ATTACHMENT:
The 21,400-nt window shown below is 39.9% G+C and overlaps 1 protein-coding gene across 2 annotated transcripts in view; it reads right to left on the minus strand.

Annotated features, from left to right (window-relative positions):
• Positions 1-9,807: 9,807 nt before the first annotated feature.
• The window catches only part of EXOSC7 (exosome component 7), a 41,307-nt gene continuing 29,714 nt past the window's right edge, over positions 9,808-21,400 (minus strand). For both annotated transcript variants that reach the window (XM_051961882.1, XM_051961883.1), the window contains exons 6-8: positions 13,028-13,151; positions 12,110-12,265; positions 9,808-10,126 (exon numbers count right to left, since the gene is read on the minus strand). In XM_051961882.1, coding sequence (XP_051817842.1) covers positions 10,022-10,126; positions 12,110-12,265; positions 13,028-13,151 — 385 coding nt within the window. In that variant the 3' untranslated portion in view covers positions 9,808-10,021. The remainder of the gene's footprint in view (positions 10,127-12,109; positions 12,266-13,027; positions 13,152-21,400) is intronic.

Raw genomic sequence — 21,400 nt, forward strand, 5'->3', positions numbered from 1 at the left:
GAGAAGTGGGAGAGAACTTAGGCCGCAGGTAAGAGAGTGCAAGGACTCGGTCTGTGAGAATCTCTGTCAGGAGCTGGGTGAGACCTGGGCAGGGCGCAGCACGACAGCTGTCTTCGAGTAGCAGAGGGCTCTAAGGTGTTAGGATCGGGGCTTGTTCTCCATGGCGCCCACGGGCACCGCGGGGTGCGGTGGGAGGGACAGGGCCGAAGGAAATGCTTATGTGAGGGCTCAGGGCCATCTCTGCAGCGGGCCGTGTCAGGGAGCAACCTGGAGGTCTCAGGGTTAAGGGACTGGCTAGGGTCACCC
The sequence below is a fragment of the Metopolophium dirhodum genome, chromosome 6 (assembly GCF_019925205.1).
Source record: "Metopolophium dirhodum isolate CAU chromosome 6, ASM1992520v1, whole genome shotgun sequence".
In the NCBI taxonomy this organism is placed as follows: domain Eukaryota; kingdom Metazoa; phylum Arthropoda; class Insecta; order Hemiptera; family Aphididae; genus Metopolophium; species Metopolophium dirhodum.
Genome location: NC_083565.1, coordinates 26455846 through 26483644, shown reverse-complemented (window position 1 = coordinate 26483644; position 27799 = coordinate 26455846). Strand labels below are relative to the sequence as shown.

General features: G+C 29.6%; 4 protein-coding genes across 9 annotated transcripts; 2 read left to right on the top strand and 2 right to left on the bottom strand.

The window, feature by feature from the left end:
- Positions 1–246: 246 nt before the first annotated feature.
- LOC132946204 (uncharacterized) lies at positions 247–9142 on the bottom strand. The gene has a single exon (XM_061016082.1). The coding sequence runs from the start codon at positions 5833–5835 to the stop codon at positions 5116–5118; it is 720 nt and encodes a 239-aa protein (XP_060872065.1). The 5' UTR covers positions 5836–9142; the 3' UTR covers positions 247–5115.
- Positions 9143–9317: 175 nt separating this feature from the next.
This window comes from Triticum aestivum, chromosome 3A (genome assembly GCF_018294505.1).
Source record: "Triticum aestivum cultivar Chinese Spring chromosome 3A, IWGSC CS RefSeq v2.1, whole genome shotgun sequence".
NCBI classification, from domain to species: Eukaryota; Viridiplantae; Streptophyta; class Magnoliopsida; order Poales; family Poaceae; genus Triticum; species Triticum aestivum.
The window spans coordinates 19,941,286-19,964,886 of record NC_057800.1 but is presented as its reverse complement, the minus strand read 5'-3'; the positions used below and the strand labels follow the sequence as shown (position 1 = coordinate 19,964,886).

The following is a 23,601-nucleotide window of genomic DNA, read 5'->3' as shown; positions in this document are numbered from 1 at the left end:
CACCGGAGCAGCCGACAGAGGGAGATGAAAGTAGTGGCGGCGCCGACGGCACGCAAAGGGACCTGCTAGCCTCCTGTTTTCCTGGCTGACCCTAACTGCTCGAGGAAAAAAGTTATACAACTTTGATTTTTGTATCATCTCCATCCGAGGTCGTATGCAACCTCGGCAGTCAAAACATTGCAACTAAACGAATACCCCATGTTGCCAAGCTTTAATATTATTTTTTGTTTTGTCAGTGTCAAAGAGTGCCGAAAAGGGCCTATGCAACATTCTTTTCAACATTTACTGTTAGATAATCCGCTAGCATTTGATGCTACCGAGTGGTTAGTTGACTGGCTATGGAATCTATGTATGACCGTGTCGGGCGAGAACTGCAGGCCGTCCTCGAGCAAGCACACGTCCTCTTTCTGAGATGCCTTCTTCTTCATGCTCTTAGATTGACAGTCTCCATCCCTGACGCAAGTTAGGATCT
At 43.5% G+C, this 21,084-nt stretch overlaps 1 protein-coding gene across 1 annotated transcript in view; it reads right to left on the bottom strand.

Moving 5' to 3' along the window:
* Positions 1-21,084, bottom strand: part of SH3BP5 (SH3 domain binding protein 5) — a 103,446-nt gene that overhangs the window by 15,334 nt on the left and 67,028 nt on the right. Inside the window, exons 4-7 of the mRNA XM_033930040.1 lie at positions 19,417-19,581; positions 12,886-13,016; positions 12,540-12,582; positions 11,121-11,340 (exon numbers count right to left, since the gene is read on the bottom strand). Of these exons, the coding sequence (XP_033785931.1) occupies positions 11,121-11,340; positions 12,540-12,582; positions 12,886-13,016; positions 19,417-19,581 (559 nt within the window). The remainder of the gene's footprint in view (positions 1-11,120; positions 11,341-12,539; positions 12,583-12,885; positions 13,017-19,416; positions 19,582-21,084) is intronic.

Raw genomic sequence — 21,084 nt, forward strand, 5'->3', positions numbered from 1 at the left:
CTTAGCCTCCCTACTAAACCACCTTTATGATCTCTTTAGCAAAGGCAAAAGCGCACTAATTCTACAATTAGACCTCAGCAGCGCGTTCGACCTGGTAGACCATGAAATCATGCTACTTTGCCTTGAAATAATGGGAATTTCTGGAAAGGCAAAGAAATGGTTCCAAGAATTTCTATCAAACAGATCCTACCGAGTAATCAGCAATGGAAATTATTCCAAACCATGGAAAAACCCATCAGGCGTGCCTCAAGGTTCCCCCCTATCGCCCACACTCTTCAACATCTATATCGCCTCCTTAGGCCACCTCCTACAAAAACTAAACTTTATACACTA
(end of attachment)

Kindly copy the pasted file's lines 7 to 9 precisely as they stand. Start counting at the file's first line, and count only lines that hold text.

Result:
The sequence below is a fragment of the Metopolophium dirhodum genome, chromosome 6 (assembly GCF_019925205.1).
Source record: "Metopolophium dirhodum isolate CAU chromosome 6, ASM1992520v1, whole genome shotgun sequence".
In the NCBI taxonomy this organism is placed as follows: domain Eukaryota; kingdom Metazoa; phylum Arthropoda; class Insecta; order Hemiptera; family Aphididae; genus Metopolophium; species Metopolophium dirhodum.